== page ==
Maryland football superfan Keith Moore, known as “Special K,” has died, the team announced Tuesday. A cause of death was not given.
Moore, a Maryland alumnus, motivational speaker and consultant, spent numerous Saturdays on the sidelines galvanizing the crowd clad in his No. 99 jersey and trademark cape.
“I got to know Special K well during my stints at Maryland,” coach Michael Locksley said in a statement. “His passion for Terps football was so genuine. Our players and our fans fed off his energy and he will be extremely missed. Our thoughts and prayers are with his friends and family.”
Moore was famous for leading the “Keys, please” chant, during which fans would take out their keys and jingle them on 3rd downs.
He started as the cheerleading’s squad’s “microphone man” when he was a student in 1987, according to a 2012 profile published by Capital News Service, a news organization with student reporters at the university. He wore a tuxedo to each home game till his graduation in 1991 but continued to appear at the team’s homecoming games.
His nickname “Special K” predates his time at the university, however. Moore worked as an announcer in high school and would give out the cereal to athletes who played well, according to an article on the athletic department’s website.
In 1999, the athletic department asked him to come to every home game to lead cheers on the sidelines and he filled that role with aplomb.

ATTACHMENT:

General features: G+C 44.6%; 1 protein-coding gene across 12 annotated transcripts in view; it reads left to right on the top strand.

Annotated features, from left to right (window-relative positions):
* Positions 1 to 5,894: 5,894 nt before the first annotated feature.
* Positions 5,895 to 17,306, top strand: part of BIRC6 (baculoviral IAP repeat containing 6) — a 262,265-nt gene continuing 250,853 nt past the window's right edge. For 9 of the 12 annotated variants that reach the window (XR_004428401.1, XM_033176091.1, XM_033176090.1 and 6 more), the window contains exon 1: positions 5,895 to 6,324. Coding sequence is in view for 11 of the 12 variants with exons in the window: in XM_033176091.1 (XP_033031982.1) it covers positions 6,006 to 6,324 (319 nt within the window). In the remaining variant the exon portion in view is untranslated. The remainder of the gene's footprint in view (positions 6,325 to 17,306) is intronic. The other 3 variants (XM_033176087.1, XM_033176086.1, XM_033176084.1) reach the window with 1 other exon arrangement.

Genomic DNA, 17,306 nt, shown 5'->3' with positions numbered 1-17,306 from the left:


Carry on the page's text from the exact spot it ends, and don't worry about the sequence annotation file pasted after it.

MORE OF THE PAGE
He said he loved the chance to contribute to the university and help instill pride in the team, according to the Capital News Service article. He tried to create “sideline synergy” by joining everyone to create a “12th Terp” that he felt could help revitalize Maryland, according to the article from the athletic department.
In some ways, particularly in the program’s lean years, Moore became the face of Maryland football.
In his professional life outside of Maryland football, Moore held a number of managerial roles in retail before starting Moore Motivation Inc., his consulting company, according to his LinkedIn page.
“You build a bank account on what you get, but you will build a legacy on what you give,” Moore said to Maryland’s student newspaper, The Diamondback. “I hope and pray the spirit I’ve brought here will live forever. They give out 10,000 student tickets each game, and I hope there are 10,000 Special K spirits that show up long after I have departed.”